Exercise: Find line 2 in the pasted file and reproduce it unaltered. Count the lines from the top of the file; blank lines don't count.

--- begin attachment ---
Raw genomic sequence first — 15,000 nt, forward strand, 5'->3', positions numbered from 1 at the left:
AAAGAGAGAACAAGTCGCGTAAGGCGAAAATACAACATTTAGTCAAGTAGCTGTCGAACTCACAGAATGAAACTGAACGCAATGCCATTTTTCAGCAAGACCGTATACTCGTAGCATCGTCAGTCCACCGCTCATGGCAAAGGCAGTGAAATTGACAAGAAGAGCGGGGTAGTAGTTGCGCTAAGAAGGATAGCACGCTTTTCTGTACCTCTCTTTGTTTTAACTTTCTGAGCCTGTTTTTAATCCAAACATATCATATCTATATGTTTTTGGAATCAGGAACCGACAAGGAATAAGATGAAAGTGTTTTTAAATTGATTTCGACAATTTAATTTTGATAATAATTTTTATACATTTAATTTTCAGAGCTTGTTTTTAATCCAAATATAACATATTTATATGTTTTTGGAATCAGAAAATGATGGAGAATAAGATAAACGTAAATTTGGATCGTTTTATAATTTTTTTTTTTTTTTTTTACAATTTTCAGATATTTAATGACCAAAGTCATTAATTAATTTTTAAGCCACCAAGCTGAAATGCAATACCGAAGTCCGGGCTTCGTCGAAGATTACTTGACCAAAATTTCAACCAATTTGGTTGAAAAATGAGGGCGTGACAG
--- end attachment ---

AAAGAGAGAACAAGTCGCGTAAGGCGAAAATACAACATTTAGTCAAGTAGCTGTCGAACTCACAGAATGAAACTGAACGCAATGCCATTTTTCAGCAAGACCGTATACTCGTAGCATCGTCAGTCCACCGCTCATGGCAAAGGCAGTGAAATTGACAAGAAGAGCGGGGTAGTAGTTGCGCTAAGAAGGATAGCACGCTTTTCTGTACCTCTCTTTGTTTTAACTTTCTGAGCCTGTTTTTAATCCAAACATATCATATCTATATGTTTTTGGAATCAGGAACCGACAAGGAATAAGATGAAAGTGTTTTTAAATTGATTTCGACAATTTAATTTTGATAATAATTTTTATACATTTAATTTTCAGAGCTTGTTTTTAATCCAAATATAACATATTTATATGTTTTTGGAATCAGAAAATGATGGAGAATAAGATAAACGTAAATTTGGATCGTTTTATAATTTTTTTTTTTTTTTTTTACAATTTTCAGATATTTAATGACCAAAGTCATTAATTAATTTTTAAGCCACCAAGCTGAAATGCAATACCGAAGTCCGGGCTTCGTCGAAGATTACTTGACCAAAATTTCAACCAATTTGGTTGAAAAATGAGGGCGTGACAG